- Serving: 1 large cake
An American name for a classic German cake of Eierlikoerkuchen.
- eggs - 5
- icing sugar (puder Zucker) - 250g
- UK - Vanilla Extract (or one packet vanilla sugar) - 1 teaspoon
- Plain flour (405 Weizen Mehl) - 125g
- corn flour/ mondamin - 125g
- baking powder - 15g
- vegetable oil - 250ml (1 cup)
- eierlikoer, advocaat - 250ml (1 cup)
- Preheat your oven to fan 160 degrees Centigrade.
- Oil your baking tin well, this should stop the cake from sticking.
- Whisk together the eggs, icing sugar and vanilla extract until light and fluffy.
- In a separate bowl mix together the flour, cornflour and baking powder.
- Sieve the flours into the egg mixture and stir gently.
- Measure out oil and eierlikoer and add it into the other ingriedients. Stir gently until it is well mixed.
- Pour evenly into the baking tin and place in the oven.
- Cook for approximately 1 hour (I started checking after 50 minutes). Until the a skewer comes out clean and the top of the cake bounces back when touched gently.
- Leave to cool in the tin for 10 minutes before gently turning it out.
- After it has cooled for a few minutes you can dust it gently with some extra icing sugar.
In American Eierlikoerkuchen would be called Eggnog Cake. This cake is a German classic. I was given this recipe my friend Elke after she bought a great one into work. The cake is really light in texture as it combines plain flour and cornflour. The most popular brand of cornflour in Germany is called Mondamin. Use the best brand of Eierlikoer/ Advocaat that you can. The one Elke recommended was Verpoorten, but a good quality similar one would also be good.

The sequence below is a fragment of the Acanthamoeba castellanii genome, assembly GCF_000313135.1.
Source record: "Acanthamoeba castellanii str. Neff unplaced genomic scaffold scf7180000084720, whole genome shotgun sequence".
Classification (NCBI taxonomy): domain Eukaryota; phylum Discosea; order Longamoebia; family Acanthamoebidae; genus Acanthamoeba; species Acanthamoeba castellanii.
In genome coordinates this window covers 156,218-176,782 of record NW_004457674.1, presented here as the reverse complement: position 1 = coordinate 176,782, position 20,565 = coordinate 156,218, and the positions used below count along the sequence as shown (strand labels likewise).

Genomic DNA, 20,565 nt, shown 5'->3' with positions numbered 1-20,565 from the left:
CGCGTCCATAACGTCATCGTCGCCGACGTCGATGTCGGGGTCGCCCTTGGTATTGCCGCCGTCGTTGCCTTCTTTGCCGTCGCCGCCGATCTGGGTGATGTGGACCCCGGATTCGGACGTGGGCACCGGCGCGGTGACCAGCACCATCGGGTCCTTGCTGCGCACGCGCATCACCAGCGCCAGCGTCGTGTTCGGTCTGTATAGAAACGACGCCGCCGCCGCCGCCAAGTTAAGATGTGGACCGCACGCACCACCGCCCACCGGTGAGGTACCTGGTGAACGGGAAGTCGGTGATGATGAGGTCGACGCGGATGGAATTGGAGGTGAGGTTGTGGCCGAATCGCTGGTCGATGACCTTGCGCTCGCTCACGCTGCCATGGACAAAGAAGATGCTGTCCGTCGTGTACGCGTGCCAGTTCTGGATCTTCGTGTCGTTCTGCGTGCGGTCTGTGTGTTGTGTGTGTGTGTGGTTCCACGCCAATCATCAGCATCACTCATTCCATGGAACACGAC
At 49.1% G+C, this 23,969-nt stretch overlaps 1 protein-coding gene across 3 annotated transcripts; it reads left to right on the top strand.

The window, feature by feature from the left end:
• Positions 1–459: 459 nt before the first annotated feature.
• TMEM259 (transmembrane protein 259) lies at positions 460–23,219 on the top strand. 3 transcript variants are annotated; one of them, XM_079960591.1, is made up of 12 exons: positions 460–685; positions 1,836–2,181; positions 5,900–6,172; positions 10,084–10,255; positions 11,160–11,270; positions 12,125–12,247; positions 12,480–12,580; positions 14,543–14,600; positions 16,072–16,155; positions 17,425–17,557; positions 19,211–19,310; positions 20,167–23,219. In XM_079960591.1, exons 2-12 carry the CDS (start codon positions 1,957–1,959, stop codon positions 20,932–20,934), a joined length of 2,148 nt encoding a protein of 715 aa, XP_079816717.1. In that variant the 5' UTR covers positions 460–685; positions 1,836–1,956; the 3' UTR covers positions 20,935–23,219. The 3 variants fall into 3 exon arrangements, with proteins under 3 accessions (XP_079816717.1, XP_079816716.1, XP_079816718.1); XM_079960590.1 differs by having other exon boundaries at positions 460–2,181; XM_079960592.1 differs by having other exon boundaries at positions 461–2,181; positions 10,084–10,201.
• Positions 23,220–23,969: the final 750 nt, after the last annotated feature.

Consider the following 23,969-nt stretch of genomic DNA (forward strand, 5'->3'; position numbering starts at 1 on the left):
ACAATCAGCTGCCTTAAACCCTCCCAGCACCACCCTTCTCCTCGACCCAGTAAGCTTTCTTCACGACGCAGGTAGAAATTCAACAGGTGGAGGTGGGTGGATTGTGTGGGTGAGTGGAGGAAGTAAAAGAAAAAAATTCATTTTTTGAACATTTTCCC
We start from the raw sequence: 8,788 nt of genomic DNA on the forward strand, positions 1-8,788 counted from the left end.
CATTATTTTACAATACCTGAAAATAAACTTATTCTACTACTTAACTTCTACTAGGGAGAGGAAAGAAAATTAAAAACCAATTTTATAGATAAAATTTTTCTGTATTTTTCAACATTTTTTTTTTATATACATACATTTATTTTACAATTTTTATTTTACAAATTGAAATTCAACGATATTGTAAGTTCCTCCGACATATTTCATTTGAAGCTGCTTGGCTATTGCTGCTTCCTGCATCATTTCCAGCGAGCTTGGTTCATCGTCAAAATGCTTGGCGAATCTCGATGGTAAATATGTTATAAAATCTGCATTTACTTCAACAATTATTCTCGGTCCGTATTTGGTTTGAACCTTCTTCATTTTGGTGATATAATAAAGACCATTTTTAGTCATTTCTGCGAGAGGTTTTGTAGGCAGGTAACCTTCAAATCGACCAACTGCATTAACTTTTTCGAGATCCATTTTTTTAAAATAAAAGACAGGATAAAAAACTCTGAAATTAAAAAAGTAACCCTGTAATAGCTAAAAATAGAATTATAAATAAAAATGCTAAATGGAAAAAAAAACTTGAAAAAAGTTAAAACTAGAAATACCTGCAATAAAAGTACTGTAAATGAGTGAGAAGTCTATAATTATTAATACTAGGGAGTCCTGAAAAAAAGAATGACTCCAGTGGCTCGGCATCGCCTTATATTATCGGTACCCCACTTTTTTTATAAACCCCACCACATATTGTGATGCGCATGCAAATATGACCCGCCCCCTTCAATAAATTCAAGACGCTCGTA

This eggnog cake would be great for Christmas or around Karnival time as it contains liquor. The tin I have cooked it in is also a German Classic called a Gugelhopf. The original gugelhopf comes from the South of Germany. If you haven’t got this type of tin you could use a bundt tin instead. The tin I had was 23cm wide and had a capacity of about 2 litres. It was just about big enough.
Karnival is a celebration in Germany in some areas before the start of lent. The main celebrations start on the Thursday before ash Wednesday. Lots of people wear fancy dress at the serious revellers start drinking and singing at 11:11. Ladies are allowed to cut the ties of any men wearing one in return for a kiss. Celebrations go on for most of the weekend with big Karnival processions on Rosen Montag. Eierlikoer Berliners or doughnuts are very popular as well as other decorated doughnuts. The Eggnog cake was a great success being light and moist. Please give it a try I’m sure you’ll love it too.
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